Two Studies Presented at ATS 2017 Underscore Need for Better Monitoring and Earlier Treatment of Elderly Patients to Reduce Respiratory Compromise
Vienna, VA – May 21, 2017 – The Respiratory Compromise Institute (RCI) today announced results of two studies evaluating mortality associated with respiratory compromise in hospitalized Medicare patients. The abstracts were presented at ATS 2017, the annual meeting of the American Thoracic Society, which is taking place in Washington, D.C., May 19-24.
Respiratory compromise is a deterioration of respiratory function that poses a high risk of life-threatening respiratory failure. Respiratory failure is the second leading avoidable patient safety issue.1 It is one of the top five conditions leading to increasing hospital costs2 and the third most rapidly increasing hospital inpatient cost in the United States.3 General care floor patients with respiratory compromise are 29 times more likely to die. The ECRI Institute recently identified opioid administration and monitoring in acute care as a top ten patient safety concern.
The studies are the first retrospective analyses of mortality associated with respiratory failure based on Medicare administrative claims data for inpatient admissions to short-term acute care hospitals. The study was conducted for the time period between January 1, 2012 and December 31, 2014. Based on a review of the Medicare database of hospital admissions, an annual estimate of at least 111,020 Medicare beneficiaries suffer from respiratory compromise.
The first study (Abstract #A1895) evaluated medical records for patients who developed respiratory failure after hospitalization for medical (n =16,653) or surgical (n =13,895) inpatient stays. The average age for the medical and surgical groups was 73.2 and 72.4 years of age, respectively.
In-hospital mortality was greater for medical compared with surgical patients (32.7% vs. 25.1%, p < 0.0001). Mortality during the 30 days post-discharge was also greater for medical compared with surgical patients (15.3% vs. 9.8%, p < 0.0001). In both medical and surgical groups, hospital mortality was considerably worse when acute kidney failure occurred during the hospitalization (p < 0.0001). While both groups had a high rate of intubation, medical patients had more non-invasive mechanical ventilation compared with surgical patients (33% vs. 14%, p < 0.001). The majority of patients in both groups showed evidence of a prior hospitalization within the year previous to the index admission used in this analysis. Medical patients were more likely to have been in a skilled nursing facility (26% vs. 16%, p < 0.001).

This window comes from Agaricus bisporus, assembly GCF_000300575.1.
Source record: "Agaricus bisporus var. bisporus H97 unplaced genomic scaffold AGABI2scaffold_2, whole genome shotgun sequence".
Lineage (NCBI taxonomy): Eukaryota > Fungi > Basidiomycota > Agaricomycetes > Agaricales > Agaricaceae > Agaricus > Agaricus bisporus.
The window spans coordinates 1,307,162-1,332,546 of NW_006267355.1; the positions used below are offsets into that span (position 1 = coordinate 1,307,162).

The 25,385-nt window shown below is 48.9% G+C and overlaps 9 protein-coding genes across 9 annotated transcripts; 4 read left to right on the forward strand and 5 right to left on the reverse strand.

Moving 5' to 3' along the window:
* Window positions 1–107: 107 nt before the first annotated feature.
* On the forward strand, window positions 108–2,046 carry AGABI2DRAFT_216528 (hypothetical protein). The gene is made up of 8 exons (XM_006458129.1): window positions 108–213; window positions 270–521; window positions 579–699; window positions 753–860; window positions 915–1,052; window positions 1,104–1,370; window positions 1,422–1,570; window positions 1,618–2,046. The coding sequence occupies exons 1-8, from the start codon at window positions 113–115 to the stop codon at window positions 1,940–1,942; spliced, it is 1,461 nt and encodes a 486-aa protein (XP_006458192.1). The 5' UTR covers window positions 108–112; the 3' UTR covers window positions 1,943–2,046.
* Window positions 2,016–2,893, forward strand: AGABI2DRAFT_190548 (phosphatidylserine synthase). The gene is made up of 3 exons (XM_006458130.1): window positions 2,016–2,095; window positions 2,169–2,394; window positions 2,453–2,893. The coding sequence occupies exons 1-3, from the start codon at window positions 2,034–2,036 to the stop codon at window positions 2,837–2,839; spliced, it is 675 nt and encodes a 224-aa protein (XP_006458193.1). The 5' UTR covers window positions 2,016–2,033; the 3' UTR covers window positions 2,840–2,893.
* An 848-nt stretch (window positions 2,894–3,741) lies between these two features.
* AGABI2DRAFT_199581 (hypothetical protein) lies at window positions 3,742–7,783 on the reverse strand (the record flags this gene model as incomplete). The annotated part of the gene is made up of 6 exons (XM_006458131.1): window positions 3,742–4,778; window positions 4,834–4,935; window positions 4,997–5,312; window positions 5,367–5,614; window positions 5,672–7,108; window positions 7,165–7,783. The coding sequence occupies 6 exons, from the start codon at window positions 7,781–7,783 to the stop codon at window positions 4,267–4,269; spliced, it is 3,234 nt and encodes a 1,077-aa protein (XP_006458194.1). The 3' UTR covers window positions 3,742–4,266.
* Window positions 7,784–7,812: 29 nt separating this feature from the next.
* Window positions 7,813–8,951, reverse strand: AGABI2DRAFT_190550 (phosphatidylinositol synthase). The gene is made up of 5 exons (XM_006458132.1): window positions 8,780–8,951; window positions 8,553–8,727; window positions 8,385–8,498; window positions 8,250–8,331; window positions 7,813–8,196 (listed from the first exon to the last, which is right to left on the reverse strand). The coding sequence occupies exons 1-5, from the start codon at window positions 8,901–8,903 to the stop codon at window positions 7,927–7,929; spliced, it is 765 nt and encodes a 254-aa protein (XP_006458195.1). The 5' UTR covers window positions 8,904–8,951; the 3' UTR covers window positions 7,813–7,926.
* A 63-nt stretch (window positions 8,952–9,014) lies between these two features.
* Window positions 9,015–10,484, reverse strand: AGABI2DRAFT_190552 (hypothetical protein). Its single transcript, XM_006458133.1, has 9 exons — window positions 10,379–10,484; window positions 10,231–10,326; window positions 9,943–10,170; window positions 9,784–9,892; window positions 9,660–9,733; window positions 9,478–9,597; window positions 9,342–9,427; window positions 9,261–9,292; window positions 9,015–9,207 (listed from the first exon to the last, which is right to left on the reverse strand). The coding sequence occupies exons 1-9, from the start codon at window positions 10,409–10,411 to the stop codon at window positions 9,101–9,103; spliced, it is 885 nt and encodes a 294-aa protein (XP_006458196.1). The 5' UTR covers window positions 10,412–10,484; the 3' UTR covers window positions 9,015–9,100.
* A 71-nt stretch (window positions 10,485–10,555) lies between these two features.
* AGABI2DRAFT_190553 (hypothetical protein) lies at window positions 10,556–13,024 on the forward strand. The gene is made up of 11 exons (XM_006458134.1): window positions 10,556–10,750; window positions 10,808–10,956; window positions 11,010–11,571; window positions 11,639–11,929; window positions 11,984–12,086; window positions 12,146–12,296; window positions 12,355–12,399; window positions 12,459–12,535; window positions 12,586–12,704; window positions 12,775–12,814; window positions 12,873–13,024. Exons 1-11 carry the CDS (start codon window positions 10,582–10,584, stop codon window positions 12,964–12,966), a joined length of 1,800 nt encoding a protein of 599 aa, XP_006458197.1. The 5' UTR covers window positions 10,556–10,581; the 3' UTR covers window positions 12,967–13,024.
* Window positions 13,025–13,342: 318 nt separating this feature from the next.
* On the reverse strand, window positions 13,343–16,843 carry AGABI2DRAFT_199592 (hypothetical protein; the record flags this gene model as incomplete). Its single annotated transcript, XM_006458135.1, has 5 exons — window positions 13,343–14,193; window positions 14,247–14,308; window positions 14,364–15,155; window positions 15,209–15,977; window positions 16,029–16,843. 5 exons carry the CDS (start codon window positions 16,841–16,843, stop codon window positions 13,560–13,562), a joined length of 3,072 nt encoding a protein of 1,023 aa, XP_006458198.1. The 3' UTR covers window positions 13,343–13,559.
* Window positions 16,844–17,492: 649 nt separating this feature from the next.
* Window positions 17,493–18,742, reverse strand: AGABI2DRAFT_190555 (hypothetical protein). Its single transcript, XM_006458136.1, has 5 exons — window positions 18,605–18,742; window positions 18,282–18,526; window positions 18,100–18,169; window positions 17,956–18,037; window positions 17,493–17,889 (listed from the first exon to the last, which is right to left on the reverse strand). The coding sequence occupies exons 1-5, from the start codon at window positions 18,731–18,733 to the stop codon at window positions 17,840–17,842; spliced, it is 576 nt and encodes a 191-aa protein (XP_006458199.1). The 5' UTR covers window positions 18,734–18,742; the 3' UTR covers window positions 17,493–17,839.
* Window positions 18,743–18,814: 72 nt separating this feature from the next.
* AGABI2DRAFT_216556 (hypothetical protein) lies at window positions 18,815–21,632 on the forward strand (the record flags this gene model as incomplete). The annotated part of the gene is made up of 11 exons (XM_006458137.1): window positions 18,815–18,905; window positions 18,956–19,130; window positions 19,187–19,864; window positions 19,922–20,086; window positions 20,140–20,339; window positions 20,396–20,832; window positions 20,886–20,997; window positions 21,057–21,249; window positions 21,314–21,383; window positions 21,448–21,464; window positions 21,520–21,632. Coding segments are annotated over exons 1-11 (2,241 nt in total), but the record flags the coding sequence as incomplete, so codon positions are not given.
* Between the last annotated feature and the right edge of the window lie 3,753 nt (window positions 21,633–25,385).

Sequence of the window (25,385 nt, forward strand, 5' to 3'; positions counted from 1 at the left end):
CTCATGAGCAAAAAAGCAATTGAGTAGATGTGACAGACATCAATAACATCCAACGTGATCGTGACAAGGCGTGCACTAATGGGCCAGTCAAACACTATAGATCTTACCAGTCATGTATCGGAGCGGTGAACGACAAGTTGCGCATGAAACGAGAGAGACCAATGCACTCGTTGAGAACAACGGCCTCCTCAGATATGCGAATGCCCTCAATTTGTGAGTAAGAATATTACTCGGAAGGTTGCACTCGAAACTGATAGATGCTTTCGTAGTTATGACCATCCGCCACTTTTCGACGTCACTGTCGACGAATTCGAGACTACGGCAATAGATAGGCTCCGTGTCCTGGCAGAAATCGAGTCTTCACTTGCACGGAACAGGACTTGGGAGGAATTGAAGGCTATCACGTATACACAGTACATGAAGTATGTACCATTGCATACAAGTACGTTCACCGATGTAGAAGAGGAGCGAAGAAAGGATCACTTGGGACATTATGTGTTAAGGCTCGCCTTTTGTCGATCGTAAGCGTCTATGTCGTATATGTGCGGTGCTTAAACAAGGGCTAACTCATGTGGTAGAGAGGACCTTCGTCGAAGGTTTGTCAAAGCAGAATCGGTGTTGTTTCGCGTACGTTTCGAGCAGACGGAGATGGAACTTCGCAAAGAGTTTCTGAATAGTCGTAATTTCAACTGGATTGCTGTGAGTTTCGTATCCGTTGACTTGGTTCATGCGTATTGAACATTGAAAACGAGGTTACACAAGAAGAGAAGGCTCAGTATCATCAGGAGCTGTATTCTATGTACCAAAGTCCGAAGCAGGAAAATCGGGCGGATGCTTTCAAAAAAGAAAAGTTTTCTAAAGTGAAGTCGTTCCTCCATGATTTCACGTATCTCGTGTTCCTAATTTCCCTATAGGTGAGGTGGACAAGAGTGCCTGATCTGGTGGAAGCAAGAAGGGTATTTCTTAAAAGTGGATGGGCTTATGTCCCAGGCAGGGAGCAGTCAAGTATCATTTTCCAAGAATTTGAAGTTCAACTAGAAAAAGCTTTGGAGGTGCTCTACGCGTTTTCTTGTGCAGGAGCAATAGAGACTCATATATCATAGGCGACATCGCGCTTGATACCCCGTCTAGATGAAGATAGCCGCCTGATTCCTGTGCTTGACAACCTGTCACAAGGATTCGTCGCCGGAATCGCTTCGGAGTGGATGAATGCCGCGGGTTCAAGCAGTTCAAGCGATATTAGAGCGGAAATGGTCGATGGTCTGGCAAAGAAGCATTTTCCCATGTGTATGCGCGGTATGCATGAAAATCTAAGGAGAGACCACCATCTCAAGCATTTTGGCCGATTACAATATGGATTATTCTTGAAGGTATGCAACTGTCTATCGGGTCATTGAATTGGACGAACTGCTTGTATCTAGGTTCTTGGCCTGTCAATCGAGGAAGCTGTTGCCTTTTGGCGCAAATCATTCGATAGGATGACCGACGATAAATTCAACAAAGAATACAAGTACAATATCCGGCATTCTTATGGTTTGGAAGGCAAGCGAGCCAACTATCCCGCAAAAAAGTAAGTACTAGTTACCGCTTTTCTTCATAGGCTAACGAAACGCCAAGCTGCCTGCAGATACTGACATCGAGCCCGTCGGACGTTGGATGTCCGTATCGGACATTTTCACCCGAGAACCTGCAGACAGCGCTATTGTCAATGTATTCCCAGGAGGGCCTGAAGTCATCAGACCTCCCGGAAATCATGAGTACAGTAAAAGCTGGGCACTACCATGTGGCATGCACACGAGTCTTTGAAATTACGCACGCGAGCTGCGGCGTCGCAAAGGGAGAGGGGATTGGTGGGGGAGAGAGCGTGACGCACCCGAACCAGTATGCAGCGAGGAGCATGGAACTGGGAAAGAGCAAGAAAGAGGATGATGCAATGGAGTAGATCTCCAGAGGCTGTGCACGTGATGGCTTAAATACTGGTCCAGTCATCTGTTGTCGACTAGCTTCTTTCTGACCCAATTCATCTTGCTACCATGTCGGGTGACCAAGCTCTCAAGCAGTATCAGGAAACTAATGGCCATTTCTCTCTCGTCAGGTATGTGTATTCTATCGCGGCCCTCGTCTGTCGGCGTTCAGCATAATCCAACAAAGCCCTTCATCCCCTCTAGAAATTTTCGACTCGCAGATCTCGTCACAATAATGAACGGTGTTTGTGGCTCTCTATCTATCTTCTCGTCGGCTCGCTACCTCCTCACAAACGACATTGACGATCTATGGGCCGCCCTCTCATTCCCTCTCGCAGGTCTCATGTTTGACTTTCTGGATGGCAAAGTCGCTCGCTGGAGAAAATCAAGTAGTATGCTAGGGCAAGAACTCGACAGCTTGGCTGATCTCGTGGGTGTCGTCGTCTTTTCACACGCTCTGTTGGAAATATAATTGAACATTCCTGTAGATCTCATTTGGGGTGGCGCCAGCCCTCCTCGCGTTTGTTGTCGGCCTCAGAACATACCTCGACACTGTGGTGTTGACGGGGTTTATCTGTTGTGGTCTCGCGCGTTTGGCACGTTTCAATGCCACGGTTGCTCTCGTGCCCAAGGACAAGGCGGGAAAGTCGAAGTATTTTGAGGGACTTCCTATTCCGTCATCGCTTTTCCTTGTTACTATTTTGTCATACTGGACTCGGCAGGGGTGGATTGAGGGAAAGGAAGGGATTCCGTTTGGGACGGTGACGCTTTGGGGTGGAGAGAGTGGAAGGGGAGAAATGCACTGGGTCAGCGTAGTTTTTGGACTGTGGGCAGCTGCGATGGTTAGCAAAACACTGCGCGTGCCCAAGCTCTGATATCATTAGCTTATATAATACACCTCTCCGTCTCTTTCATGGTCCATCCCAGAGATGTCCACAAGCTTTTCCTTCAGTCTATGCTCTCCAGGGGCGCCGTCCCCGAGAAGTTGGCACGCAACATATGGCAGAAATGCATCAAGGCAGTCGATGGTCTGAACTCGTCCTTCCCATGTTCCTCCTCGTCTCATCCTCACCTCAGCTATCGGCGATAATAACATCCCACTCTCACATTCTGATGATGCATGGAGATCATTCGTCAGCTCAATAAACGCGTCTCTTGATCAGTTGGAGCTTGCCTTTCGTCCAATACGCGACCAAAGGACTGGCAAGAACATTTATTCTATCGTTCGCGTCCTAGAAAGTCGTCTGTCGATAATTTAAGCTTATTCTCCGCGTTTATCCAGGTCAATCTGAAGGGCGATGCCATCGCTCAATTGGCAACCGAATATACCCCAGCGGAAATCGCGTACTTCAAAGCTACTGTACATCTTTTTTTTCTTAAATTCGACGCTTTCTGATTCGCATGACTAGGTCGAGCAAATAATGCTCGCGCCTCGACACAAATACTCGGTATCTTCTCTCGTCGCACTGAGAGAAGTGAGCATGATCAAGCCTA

“While these data verify that respiratory compromise is a significant safety issue in the hospital setting, particularly among this elderly population, we know that it can be identified in most cases and by doing so, acute respiratory failure may be prevented,” said Sidney Braman, MD, Professor in the Pulmonary, Critical Care and Sleep Medicine Division of the Icahn School of Medicine at Mount Sinai – National Jewish Health Respiratory Institute and lead author of the study. “The results support the need for improved monitoring and intervention strategies to reduce the risk of respiratory compromise and improve outcomes.”